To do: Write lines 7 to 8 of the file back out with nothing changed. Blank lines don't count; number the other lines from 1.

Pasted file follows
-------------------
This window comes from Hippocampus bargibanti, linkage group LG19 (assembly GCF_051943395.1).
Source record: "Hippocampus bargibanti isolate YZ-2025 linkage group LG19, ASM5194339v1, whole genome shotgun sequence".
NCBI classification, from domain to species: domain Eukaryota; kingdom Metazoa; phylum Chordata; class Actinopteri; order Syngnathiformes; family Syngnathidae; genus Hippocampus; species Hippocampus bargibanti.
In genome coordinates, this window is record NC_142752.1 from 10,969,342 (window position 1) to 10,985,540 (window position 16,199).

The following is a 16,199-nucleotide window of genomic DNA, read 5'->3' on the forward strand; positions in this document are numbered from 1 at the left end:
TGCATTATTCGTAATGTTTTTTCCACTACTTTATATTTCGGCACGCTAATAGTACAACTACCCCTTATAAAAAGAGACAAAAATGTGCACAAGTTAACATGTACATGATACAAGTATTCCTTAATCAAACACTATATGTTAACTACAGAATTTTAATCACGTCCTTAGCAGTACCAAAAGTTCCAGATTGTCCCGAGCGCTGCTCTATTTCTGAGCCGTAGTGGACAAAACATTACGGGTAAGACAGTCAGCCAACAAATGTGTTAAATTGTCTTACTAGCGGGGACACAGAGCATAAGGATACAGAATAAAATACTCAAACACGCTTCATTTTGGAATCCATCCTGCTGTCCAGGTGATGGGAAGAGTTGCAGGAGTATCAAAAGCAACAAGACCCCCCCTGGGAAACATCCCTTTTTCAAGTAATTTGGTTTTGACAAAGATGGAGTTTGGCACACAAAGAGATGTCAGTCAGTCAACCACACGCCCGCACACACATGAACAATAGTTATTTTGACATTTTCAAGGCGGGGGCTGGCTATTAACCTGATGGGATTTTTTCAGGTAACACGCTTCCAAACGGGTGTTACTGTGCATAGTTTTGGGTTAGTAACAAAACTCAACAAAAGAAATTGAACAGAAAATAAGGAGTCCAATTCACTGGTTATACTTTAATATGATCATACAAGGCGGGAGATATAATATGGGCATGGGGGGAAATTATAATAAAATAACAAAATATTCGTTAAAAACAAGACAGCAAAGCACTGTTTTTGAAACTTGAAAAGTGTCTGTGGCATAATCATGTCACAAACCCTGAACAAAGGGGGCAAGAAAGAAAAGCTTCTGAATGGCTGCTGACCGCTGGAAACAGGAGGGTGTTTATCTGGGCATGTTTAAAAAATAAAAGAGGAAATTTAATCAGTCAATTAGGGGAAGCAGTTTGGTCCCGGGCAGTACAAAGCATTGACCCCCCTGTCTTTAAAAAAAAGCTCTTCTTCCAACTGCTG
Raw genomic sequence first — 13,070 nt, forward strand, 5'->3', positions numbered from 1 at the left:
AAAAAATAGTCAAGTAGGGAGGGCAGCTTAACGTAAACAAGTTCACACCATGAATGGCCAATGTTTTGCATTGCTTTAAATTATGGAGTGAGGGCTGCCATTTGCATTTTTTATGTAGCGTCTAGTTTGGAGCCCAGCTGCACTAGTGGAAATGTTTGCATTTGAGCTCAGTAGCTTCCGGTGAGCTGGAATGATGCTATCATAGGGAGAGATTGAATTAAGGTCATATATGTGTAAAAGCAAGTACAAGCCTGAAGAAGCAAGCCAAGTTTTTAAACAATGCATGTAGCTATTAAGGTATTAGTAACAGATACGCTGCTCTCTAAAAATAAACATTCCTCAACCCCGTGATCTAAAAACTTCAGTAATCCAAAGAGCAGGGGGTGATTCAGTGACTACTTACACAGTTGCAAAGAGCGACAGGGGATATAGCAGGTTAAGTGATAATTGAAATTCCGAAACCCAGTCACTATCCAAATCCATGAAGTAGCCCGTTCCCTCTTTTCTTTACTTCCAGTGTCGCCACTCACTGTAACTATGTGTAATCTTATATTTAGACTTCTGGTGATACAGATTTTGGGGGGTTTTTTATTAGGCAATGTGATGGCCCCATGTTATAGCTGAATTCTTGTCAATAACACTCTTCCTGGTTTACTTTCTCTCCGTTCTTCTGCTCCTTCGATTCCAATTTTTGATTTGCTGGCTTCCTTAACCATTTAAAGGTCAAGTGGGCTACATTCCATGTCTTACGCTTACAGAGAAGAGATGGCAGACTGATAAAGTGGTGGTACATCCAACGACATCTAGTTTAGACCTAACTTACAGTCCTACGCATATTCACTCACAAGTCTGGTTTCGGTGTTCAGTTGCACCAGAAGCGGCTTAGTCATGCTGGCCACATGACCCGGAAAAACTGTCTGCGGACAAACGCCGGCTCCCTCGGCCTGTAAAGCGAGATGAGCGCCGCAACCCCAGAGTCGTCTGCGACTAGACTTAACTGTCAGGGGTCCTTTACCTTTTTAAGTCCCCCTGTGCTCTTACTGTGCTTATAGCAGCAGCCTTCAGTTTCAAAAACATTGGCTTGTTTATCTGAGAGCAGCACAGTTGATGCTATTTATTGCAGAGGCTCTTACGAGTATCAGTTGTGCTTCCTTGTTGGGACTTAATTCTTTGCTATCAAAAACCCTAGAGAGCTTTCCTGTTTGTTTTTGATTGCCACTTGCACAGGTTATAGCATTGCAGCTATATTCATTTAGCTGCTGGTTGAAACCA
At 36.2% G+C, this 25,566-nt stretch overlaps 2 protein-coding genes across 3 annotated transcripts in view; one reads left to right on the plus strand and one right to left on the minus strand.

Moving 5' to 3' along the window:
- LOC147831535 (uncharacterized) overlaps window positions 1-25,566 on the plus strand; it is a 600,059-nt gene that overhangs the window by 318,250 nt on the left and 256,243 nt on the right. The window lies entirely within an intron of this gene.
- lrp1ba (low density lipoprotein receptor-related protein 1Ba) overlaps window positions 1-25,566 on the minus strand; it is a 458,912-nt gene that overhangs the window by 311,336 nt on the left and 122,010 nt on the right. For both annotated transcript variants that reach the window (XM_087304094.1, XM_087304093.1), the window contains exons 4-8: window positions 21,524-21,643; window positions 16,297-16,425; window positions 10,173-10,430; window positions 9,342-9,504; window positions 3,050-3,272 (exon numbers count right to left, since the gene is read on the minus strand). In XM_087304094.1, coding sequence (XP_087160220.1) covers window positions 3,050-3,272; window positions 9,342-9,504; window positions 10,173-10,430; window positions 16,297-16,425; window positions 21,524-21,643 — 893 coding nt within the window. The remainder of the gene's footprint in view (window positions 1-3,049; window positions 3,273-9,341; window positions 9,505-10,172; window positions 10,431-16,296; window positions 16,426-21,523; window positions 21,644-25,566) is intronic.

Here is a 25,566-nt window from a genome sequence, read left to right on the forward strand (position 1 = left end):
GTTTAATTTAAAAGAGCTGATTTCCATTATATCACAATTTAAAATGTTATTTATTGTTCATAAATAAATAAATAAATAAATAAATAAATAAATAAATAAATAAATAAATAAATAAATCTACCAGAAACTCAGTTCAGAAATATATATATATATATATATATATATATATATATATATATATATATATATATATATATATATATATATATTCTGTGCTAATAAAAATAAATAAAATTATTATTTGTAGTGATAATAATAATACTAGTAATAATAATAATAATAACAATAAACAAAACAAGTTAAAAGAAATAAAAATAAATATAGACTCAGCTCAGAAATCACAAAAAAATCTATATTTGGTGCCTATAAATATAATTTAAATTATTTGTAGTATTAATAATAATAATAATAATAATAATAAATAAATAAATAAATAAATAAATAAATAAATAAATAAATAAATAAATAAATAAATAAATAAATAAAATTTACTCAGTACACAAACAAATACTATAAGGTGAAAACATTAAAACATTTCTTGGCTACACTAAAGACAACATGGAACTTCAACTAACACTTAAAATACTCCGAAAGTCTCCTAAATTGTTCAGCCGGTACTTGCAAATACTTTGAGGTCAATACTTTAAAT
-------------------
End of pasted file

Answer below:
Raw genomic sequence first — 13,070 nt, forward strand, 5'->3', positions numbered from 1 at the left:
AAAAAATAGTCAAGTAGGGAGGGCAGCTTAACGTAAACAAGTTCACACCATGAATGGCCAATGTTTTGCATTGCTTTAAATTATGGAGTGAGGGCTGCCATTTGCATTTTTTATGTAGCGTCTAGTTTGGAGCCCAGCTGCACTAGTGGAAATGTTTGCATTTGAGCTCAGTAGCTTCCGGTGAGCTGGAATGATGCTATCATAGGGAGAGATTGAATTAAGGTCATATATGTGTAAAAGCAAGTACAAGCCTGAAGAAGCAAGCCAAGTTTTTAAACAATGCATGTAGCTATTAAGGTATTAGTAACAGATACGCTGCTCTCTAAAAATAAACATTCCTCAACCCCGTGATCTAAAAACTTCAGTAATCCAAAGAGCAGGGGGTGATTCAGTGACTACTTACACAGTTGCAAAGAGCGACAGGGGATATAGCAGGTTAAGTGATAATTGAAATTCCGAAACCCAGTCACTATCCAAATCCATGAAGTAGCCCGTTCCCTCTTTTCTTTACTTCCAGTGTCGCCACTCACTGTAACTATGTGTAATCTTATATTTAGACTTCTGGTGATACAGATTTTGGGGGGTTTTTTATTAGGCAATGTGATGGCCCCATGTTATAGCTGAATTCTTGTCAATAACACTCTTCCTGGTTTACTTTCTCTCCGTTCTTCTGCTCCTTCGATTCCAATTTTTGATTTGCTGGCTTCCTTAACCATTTAAAGGTCAAGTGGGCTACATTCCATGTCTTACGCTTACAGAGAAGAGATGGCAGACTGATAAAGTGGTGGTACATCCAACGACATCTAGTTTAGACCTAACTTACAGTCCTACGCATATTCACTCACAAGTCTGGTTTCGGTGTTCAGTTGCACCAGAAGCGGCTTAGTCATGCTGGCCACATGACCCGGAAAAACTGTCTGCGGACAAACGCCGGCTCCCTCGGCCTGTAAAGCGAGATGAGCGCCGCAACCCCAGAGTCGTCTGCGACTAGACTTAACTGTCAGGGGTCCTTTACCTTTTTAAGTCCCCCTGTGCTCTTACTGTGCTTATAGCAGCAGCCTTCAGTTTCAAAAACATTGGCTTGTTTATCTGAGAGCAGCACAGTTGATGCTATTTATTGCAGAGGCTCTTACGAGTATCAGTTGTGCTTCCTTGTTGGGACTTAATTCTTTGCTATCAAAAACCCTAGAGAGCTTTCCTGTTTGTTTTTGATTGCCACTTGCACAGGTTATAGCATTGCAGCTATATTCATTTAGCTGCTGGTTGAAACCA